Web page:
The partnership aims to explore the potential of the Green Corridor to accelerate the deployment and operation of non-greenhouse gas emitting vessels between Alaska, British Columbia and Washington.
The commitment of the first movement was announced at the International Ports and Ports Association World Ports Conference in Vancouver, British Columbia.
The partners have agreed:
- Work together to explore the potential of a green corridor in the Pacific Northwest of North America, including, but not limited to, further defining the scope and application of this concept;
- Strengthen and support existing emission reduction efforts and use the Green Corridor as a platform for low greenhouse gas emissions technologies and ship testing where possible; and
- Collaborate to identify governance structures, timelines, and systems needed to guide regional efforts.
“These first steps come together to tackle the most pressing issue of our time, climate change,” said Seattle Harbor Commissioner Fred Feleman.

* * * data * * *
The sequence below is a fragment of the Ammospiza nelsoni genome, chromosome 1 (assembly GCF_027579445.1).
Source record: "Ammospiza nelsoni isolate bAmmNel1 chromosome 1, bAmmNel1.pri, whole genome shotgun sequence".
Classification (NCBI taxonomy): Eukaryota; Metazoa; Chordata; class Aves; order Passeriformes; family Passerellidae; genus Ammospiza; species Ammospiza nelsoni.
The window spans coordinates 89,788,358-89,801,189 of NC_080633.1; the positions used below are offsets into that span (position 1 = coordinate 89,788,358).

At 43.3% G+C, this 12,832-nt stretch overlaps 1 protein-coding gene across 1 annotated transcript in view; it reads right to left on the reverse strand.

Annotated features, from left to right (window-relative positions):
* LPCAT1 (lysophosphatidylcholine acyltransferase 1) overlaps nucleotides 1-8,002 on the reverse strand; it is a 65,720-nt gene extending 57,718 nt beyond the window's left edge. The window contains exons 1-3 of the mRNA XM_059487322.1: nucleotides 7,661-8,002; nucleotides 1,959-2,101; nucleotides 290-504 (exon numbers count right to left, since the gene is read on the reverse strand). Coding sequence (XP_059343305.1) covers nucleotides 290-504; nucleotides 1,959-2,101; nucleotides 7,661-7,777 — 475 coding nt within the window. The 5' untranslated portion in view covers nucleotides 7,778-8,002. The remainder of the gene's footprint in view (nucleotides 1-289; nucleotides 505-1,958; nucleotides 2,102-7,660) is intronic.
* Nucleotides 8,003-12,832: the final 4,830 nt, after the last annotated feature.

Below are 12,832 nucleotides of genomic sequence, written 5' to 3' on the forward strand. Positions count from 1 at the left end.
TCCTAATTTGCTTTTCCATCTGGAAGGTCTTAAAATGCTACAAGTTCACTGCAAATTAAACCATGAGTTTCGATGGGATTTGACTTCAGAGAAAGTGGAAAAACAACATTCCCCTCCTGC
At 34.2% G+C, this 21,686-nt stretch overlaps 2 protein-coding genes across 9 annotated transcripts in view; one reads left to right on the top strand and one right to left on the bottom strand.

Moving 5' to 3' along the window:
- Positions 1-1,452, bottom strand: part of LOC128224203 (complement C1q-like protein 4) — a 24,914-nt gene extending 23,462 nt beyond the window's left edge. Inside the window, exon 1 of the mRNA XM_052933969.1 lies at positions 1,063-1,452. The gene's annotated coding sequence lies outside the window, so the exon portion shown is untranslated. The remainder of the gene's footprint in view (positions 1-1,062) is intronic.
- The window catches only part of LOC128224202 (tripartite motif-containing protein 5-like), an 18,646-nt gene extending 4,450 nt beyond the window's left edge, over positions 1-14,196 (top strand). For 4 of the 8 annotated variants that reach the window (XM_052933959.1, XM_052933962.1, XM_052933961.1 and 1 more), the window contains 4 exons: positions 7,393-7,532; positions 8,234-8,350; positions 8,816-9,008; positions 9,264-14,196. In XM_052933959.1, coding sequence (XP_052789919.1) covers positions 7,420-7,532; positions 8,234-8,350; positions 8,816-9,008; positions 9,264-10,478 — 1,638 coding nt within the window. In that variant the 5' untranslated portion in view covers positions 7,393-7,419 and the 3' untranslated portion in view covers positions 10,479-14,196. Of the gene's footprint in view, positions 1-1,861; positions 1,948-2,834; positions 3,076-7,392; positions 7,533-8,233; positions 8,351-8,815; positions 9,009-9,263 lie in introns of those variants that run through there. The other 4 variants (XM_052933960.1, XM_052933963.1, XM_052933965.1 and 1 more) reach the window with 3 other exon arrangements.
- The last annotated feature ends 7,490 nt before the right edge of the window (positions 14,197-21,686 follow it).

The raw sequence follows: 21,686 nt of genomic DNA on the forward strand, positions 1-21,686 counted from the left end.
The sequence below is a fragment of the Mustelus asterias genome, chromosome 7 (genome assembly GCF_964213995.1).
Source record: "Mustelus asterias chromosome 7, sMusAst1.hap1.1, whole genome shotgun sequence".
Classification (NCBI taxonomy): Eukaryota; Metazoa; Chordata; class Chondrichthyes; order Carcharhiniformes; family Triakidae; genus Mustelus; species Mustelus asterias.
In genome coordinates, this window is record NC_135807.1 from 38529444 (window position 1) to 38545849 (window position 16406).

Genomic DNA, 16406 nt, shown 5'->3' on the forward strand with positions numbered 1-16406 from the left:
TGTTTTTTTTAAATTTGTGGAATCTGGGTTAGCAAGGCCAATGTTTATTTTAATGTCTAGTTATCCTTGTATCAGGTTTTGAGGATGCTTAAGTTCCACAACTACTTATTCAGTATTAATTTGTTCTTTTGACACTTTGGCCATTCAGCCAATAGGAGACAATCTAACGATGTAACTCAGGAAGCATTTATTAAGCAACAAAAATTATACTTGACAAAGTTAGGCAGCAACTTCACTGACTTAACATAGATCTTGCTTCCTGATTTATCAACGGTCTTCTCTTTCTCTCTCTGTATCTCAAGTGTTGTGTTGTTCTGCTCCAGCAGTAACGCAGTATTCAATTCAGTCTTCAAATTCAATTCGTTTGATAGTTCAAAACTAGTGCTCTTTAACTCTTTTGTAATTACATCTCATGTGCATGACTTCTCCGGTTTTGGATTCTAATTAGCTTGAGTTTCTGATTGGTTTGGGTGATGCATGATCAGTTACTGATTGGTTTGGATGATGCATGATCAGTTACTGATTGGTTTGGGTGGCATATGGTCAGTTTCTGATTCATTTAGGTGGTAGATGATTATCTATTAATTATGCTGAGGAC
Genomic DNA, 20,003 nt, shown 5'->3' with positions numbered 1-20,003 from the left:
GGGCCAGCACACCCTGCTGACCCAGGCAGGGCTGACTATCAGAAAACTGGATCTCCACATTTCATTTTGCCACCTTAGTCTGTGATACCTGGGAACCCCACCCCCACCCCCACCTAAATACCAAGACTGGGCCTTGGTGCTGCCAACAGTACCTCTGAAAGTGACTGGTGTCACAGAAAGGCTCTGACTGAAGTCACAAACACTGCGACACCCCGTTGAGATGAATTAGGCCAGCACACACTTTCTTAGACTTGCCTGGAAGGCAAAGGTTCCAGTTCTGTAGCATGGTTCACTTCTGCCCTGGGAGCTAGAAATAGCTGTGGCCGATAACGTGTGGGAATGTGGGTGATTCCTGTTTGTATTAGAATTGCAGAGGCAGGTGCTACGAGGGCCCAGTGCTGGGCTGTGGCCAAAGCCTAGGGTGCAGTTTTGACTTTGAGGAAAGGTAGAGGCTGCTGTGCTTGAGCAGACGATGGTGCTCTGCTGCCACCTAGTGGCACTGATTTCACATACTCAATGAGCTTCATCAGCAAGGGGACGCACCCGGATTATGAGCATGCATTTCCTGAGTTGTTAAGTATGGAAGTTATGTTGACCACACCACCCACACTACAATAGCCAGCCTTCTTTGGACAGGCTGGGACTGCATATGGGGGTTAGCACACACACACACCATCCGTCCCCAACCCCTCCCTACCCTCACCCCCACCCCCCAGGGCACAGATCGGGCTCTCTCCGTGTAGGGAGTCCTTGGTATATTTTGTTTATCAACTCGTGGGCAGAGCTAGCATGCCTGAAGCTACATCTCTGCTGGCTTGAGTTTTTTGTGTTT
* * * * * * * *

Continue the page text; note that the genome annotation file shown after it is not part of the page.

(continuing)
“By exploring the development of the Green Corridor, we are bringing resources and technological progress to the region, where commercially viable non-greenhouse gas emitting vessels can sail much faster.
“We are not naive about the challenges ahead. However, we recognize the need to take action as we move towards an inclusive blue economy that is equally suited to climate, trade and communities.
This project supports the 2021 The Klidebank Declaration, signed by 24 countries, supports the creation of at least six green corridors by 2025.
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